Regardless of the law that is used, the facts of the case have to fit the statutes. One of the facts that prosecutors try to evaluate when determining which charges to pursue in these cases is whether or not the substance in question was used to excess, not necessarily whether or not it was legal to use.

An outstanding issue for Jackson County prosecutors, and prosecutors across the country, is the difficulty of prosecuting cases involving drivers who have marijuana in their system at the time of the crash. While Colorado appears to be the only state at the moment with a definitive threshold for “pot intoxication”, it is likely that such a change in Missouri statutes will take more evidence of what pot intoxication looks like.

In the case of a crash that leads to a fatality, the eventual decision of whether or not a case should be filed and prosecuted is decided by a group known as the “Homicide Committee”. This committee is composed of senior level officials who hear the cases that have been referred by law enforcement. Based on the evidence presented, they will decide whether or not a case should be prosecuted.

If it is decided that no charges will be filed, a joint meeting will be held between prosecutors and the family of the victim to explain the decision and provide options for what may happen next. Law enforcement officials may or may not attend these meetings, depending on the circumstances.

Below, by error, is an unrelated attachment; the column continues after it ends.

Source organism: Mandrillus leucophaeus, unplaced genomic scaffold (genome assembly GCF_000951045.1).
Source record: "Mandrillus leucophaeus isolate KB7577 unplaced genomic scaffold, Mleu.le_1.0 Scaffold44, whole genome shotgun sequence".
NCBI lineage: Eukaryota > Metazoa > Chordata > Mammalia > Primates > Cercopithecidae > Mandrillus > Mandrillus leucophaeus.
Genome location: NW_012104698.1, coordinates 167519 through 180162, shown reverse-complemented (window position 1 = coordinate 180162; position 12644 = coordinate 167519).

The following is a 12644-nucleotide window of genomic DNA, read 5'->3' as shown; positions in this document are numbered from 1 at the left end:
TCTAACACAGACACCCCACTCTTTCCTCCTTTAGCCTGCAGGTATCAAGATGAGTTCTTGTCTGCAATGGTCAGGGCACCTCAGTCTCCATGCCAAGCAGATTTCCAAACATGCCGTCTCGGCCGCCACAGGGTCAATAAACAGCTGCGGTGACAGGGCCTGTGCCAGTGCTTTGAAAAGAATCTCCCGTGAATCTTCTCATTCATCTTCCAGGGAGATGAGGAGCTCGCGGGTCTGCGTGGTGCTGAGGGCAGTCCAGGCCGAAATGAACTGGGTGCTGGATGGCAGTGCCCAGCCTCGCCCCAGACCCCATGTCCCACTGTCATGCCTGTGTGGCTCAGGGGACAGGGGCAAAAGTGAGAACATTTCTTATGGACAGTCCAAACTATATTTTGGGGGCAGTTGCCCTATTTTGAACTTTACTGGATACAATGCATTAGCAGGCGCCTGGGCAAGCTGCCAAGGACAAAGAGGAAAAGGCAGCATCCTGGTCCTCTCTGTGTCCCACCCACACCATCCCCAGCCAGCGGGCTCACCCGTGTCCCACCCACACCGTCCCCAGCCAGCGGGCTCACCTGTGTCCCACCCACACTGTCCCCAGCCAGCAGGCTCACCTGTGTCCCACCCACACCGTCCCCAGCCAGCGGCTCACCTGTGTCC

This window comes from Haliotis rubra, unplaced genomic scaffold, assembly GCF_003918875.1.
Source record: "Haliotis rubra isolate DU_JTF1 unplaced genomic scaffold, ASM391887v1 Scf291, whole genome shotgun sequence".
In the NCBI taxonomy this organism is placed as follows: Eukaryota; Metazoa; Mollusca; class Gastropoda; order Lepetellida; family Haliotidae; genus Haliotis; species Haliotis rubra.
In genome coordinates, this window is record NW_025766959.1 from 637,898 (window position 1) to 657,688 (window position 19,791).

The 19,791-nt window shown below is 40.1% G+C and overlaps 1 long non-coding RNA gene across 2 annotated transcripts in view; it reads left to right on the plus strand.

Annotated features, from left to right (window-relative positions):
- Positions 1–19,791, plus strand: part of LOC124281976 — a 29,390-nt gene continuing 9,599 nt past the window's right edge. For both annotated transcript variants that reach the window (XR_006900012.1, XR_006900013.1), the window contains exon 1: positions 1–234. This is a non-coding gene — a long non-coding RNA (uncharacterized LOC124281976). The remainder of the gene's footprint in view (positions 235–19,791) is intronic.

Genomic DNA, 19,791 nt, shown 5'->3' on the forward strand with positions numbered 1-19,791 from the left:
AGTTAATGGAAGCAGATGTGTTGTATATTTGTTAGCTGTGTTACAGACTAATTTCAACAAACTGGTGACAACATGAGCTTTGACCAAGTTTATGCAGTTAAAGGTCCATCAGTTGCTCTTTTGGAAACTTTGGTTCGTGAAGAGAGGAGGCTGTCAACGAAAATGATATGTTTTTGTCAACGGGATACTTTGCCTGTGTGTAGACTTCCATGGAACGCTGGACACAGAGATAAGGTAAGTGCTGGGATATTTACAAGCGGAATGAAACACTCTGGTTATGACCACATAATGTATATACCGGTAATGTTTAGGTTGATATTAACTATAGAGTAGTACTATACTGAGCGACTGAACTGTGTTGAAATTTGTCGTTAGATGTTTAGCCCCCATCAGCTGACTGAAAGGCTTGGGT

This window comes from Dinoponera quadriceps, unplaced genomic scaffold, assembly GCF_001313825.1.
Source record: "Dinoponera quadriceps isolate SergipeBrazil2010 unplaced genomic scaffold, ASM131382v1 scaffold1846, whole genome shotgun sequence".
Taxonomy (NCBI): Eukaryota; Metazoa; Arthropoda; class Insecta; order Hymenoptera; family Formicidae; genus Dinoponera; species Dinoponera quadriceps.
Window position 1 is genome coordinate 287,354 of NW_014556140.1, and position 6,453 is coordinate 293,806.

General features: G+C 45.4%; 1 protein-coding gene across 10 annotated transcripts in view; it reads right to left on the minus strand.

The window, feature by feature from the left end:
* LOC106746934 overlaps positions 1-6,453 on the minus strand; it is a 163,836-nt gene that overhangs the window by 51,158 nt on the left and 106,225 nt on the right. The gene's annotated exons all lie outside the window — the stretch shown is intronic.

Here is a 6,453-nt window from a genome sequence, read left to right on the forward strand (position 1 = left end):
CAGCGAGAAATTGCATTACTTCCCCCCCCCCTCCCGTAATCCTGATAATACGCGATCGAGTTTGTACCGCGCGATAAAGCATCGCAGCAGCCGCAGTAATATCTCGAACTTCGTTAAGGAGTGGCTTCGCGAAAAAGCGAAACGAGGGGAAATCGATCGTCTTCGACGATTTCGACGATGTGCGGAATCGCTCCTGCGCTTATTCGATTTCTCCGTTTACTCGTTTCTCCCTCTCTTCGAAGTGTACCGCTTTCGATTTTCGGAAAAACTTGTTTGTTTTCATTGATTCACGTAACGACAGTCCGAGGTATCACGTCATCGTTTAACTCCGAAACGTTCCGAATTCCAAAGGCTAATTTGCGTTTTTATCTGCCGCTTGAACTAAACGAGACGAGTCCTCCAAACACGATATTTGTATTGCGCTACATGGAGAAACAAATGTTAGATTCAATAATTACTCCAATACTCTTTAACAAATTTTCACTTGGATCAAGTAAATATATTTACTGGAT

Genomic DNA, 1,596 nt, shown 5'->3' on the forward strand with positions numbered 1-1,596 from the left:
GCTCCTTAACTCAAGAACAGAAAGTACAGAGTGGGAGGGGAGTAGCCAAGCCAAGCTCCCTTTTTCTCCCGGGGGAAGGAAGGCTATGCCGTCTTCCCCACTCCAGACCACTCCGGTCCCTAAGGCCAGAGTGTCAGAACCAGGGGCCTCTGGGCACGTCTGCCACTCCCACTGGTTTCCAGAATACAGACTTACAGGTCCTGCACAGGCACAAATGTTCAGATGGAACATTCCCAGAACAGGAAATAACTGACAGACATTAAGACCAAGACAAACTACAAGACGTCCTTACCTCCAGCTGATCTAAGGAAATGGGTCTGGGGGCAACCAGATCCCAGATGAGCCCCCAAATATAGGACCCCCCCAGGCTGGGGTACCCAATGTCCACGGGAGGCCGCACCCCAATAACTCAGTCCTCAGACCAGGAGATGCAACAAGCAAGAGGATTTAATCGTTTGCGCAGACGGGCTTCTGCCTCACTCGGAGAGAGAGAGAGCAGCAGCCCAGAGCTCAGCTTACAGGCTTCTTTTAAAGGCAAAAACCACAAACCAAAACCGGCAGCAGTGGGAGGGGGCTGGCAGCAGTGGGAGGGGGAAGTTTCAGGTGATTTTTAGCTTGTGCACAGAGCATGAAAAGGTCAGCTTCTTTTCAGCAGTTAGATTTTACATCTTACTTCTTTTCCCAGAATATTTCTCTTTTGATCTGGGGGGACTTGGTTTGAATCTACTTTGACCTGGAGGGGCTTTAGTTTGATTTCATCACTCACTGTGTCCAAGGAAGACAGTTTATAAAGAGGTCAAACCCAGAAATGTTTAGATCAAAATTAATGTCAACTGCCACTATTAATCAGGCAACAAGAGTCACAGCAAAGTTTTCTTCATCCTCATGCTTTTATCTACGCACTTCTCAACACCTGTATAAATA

In speaking with all these people, we were able to identify steps we can take to potentially improve the process for ourselves and those who investigate these crimes. They include:

Education – In speaking with everyone involved, a common theme emerged: a lack of knowledge about bicycle and pedestrian safety. While we can all agree that cyclists need to be safe when riding and pedestrians need to be safe when walking, it became apparent to us that there could be opportunities to inform police, legislators, the media, and the general public about what that looks like. One proposed solution is to develop media tools that can be deployed for such use. We will work with our partners to identify ways to not only create this media, but distribute it in a way that is most effective.

Transparency – Something that would benefit BikeWalkKC a great deal when these incidents occur is being able to place them within a greater context. Having access to more data would be incredibly helpful in terms of painting a clearer picture of what the failures of the built environment are, as well as what may be the best intervention to stop those incidents from occurring. In speaking with police, we learned more about ways to access some parts of the data, but we still believe that a push for greater overall transparency is warranted.

Support – Finally, we hope to use this information to help victims and families when these crashes occur. We are now better equipped to explain the process and who to talk to for more details. We better understand how to enable a family to share the truth of their pain without jeopardizing an investigation. But we will also have guides to show people how to access the information they want for civil cases and other purposes.

BikeWalkKC has learned a great deal from the conversations we had with lawyers, police, and prosecutors. We believe we can now provide some clarity to those who find themselves navigating this daunting, oftentimes confusing ordeal. We also have a clearer idea of what needs to be done to improve the systems we collectively rely upon to bring justice as well as what preventative policy changes should look like. We know that having this newfound knowledge cannot change what has happened or bring back those who have lost their lives to crashes, but it can serve those who remain and inform efforts to make the changes that could ultimately save a life.